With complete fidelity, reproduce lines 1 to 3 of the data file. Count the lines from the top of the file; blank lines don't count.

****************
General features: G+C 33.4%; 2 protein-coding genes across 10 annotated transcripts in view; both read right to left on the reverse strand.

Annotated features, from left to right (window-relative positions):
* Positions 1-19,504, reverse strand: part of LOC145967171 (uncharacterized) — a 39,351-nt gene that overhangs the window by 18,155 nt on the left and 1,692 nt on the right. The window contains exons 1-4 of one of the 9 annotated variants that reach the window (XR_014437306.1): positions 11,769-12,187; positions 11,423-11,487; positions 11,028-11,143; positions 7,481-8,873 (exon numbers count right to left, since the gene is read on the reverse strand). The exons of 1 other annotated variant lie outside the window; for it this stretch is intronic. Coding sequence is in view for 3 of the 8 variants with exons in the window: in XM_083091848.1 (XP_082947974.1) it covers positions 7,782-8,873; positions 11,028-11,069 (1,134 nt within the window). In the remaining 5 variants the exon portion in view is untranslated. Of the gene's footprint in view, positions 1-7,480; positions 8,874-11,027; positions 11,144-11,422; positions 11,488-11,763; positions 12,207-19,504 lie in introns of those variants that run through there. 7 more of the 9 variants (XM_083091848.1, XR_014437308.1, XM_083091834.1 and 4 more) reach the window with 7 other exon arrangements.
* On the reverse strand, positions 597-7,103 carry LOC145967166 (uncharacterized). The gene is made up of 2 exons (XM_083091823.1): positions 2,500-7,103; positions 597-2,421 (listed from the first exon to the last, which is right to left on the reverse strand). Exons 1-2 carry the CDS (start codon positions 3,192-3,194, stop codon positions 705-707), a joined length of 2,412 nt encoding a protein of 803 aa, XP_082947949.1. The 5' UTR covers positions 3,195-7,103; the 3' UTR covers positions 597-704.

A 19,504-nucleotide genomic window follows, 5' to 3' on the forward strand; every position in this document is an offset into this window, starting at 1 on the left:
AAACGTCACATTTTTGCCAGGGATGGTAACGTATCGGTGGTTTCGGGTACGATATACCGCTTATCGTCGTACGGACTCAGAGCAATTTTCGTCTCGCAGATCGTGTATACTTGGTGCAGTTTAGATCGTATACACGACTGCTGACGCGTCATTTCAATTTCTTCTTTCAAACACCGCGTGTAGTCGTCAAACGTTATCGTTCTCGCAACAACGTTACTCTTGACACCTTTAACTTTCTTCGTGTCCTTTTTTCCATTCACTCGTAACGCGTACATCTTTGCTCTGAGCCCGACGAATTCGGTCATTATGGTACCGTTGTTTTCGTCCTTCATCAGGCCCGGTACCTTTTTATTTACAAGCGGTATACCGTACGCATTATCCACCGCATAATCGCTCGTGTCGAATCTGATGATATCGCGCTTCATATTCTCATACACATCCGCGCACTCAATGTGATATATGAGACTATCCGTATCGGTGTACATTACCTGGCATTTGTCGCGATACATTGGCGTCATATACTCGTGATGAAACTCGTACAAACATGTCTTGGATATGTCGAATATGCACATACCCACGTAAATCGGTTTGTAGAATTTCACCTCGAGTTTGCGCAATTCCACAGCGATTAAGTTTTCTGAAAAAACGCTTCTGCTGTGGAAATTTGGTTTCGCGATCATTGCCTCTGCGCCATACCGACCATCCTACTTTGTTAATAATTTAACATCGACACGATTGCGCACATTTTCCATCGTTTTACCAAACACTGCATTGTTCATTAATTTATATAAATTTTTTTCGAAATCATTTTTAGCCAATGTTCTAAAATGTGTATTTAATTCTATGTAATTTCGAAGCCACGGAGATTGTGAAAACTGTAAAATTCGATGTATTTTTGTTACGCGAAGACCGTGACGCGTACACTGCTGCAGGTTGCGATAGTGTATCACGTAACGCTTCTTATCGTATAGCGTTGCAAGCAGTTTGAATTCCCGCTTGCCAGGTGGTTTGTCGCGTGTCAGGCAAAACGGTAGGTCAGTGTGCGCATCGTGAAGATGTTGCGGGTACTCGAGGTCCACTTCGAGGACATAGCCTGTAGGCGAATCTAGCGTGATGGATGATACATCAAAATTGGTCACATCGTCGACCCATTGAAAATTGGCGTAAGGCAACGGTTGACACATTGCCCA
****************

General features: G+C 33.4%; 2 protein-coding genes across 10 annotated transcripts in view; both read right to left on the reverse strand.

Annotated features, from left to right (window-relative positions):
* Positions 1-19,504, reverse strand: part of LOC145967171 (uncharacterized) — a 39,351-nt gene that overhangs the window by 18,155 nt on the left and 1,692 nt on the right. The window contains exons 1-4 of one of the 9 annotated variants that reach the window (XR_014437306.1): positions 11,769-12,187; positions 11,423-11,487; positions 11,028-11,143; positions 7,481-8,873 (exon numbers count right to left, since the gene is read on the reverse strand). The exons of 1 other annotated variant lie outside the window; for it this stretch is intronic. Coding sequence is in view for 3 of the 8 variants with exons in the window: in XM_083091848.1 (XP_082947974.1) it covers positions 7,782-8,873; positions 11,028-11,069 (1,134 nt within the window). In the remaining 5 variants the exon portion in view is untranslated. Of the gene's footprint in view, positions 1-7,480; positions 8,874-11,027; positions 11,144-11,422; positions 11,488-11,763; positions 12,207-19,504 lie in introns of those variants that run through there. 7 more of the 9 variants (XM_083091848.1, XR_014437308.1, XM_083091834.1 and 4 more) reach the window with 7 other exon arrangements.